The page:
“In this case, the statement of claim was issued on Sept. 23, 2013. Some six years elapsed between that date and the date when the application to strike (the statement of claim) … was filed,” said Richards. 

This was a straightforward wrongful dismissal action until the duelling applications were filed, so the delay was inordinate, he continued. Moreover, the delay was longer than other wrongful dismissal cases that Queen’s Bench has heard.

“I am not persuaded that the Chambers judge erred in concluding that the delay in issue here was inordinate,” said Richards, while the delay was not excusable either. 

Mosaic Place

Proceeding with the action

The Chambers judge looked at five factors in determining whether this matter should proceed, including prejudice to Mosaic Place if the matter went to trial, the length of the delay, the stage of the litigation, the context for the delay, public interest in the case, and reasons for the delay. 

Richards reviewed the Chambers’ judge’s decisions and commented on whether she was correct or had erred in principle. 

The Chambers judge noted that Puffalt confirmed that DFFH had been dissolved, that Spectra Venue Management Services was responsible for operating the venue, and that he had no knowledge of Taylor’s employment at Mosaic Place even though he had administered the litigation. 

Mosaic Place would face some prejudice if the matter went to trial, but it did not demonstrate that such prejudice would be significant or consequential, said Richards. Thus, this factor “weighs only marginally” against allowing the claim to go to trial.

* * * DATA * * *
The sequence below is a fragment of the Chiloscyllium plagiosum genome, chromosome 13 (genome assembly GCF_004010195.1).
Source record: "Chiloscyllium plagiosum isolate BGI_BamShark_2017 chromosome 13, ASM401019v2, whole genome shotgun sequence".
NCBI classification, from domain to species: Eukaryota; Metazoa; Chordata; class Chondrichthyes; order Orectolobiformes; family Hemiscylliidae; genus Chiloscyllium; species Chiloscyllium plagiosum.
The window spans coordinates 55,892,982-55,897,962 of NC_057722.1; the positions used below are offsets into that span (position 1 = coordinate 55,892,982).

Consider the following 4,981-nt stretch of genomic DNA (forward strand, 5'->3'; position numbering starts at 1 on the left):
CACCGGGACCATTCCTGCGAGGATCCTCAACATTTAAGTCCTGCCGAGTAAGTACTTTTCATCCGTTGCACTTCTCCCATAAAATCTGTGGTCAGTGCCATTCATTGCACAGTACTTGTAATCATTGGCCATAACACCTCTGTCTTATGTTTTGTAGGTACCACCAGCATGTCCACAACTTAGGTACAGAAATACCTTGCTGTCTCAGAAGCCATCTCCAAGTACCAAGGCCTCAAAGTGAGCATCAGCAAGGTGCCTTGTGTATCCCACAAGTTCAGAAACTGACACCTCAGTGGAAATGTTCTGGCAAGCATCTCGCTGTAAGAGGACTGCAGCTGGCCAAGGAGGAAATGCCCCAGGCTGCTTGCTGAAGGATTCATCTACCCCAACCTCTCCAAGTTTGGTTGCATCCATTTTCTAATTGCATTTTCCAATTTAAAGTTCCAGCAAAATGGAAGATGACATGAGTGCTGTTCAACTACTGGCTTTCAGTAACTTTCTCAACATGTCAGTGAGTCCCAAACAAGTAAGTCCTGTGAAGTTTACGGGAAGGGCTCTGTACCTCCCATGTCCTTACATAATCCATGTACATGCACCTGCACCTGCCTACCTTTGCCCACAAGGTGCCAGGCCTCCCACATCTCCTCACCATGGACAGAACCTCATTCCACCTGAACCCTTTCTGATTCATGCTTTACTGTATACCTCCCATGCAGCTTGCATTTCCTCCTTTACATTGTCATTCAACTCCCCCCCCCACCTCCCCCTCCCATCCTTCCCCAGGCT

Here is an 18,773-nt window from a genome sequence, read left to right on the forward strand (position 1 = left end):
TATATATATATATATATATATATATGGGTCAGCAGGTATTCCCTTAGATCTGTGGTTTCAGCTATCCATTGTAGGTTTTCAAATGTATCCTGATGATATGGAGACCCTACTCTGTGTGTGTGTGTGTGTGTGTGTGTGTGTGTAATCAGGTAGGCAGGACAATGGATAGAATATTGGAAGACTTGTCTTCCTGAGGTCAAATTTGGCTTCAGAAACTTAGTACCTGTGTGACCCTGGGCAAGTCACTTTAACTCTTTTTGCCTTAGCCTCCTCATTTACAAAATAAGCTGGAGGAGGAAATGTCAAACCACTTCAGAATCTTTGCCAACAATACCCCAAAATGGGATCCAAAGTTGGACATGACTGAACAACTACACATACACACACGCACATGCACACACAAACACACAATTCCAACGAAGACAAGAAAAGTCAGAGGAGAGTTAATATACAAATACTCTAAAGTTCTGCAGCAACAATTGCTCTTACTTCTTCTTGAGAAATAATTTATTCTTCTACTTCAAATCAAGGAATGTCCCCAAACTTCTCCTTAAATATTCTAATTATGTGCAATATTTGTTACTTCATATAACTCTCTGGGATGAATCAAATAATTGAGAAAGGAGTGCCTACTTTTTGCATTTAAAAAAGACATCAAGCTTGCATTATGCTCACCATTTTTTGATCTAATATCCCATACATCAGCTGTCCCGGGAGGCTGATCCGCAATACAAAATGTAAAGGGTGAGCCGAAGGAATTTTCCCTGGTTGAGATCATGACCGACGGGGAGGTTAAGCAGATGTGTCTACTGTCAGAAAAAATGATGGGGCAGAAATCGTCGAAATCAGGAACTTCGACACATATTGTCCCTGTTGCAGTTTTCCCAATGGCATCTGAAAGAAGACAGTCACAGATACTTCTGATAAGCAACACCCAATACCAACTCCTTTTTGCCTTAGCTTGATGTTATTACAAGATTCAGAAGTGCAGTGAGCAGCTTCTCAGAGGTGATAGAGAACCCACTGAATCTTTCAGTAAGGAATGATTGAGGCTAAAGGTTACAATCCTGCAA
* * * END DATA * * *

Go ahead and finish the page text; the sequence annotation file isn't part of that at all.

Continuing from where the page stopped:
Mosaic Place did not argue with the Chambers judge’s conclusion that, if other considerations favour the case going to trial, the delay should not prevent that from happening, Richards added. Thus, he did not assign any weight to this issue.

Scotties final Mosaic Place thumb

The litigation is well advanced, the pleadings have closed, mandatory mediation has occurred, affidavits of documents have been produced, questioning has occurred, and replies to undertakings have been completed, he continued. 

“Thus, overall, the ‘stage of litigation’ factor weighs heavily in favour of allowing the proceedings to continue even though the summary judgment application may rest on somewhat less secure ground than Mr. Taylor suggests,” Richards added.

Meanwhile, Mosaic Place repeatedly pressed Taylor for progress in 2014 and early 2015, while he let matters sit for two long periods, the justice continued. However, the venue was prepared to let the file stay neutral and ignore its obligations to provide replies. 

“In the end, this consideration weighs only somewhat against allowing Mr. Taylor’s claim to move forward,” added Richards.

The only reason Taylor offered for the delay is his lawyer failed to act on his instructions to move matters forward. However, given the “very thin explanation” Taylor offered, “this factor cuts against this matter going to trial,” said Richards.

As for the public interest, Richards didn’t think this issue carried any weight.

Justice's conclusion

“Overall, although this matter is not entirely clear cut, I conclude that it is in the interests of justice that Mr. Taylor’s claim should be allowed to proceed to trial,” Richards concluded. “The stage of the proceedings consideration, including very significantly Mosaic Place’s engagement on the summary judgment application, is what ultimately tips the balance in that direction.” 

Taylor’s appeal must be allowed and he is entitled to costs “in the usual way,” the justice added. 

Spectra has not indicated whether it will appeal the decision to the Supreme Court of Canada.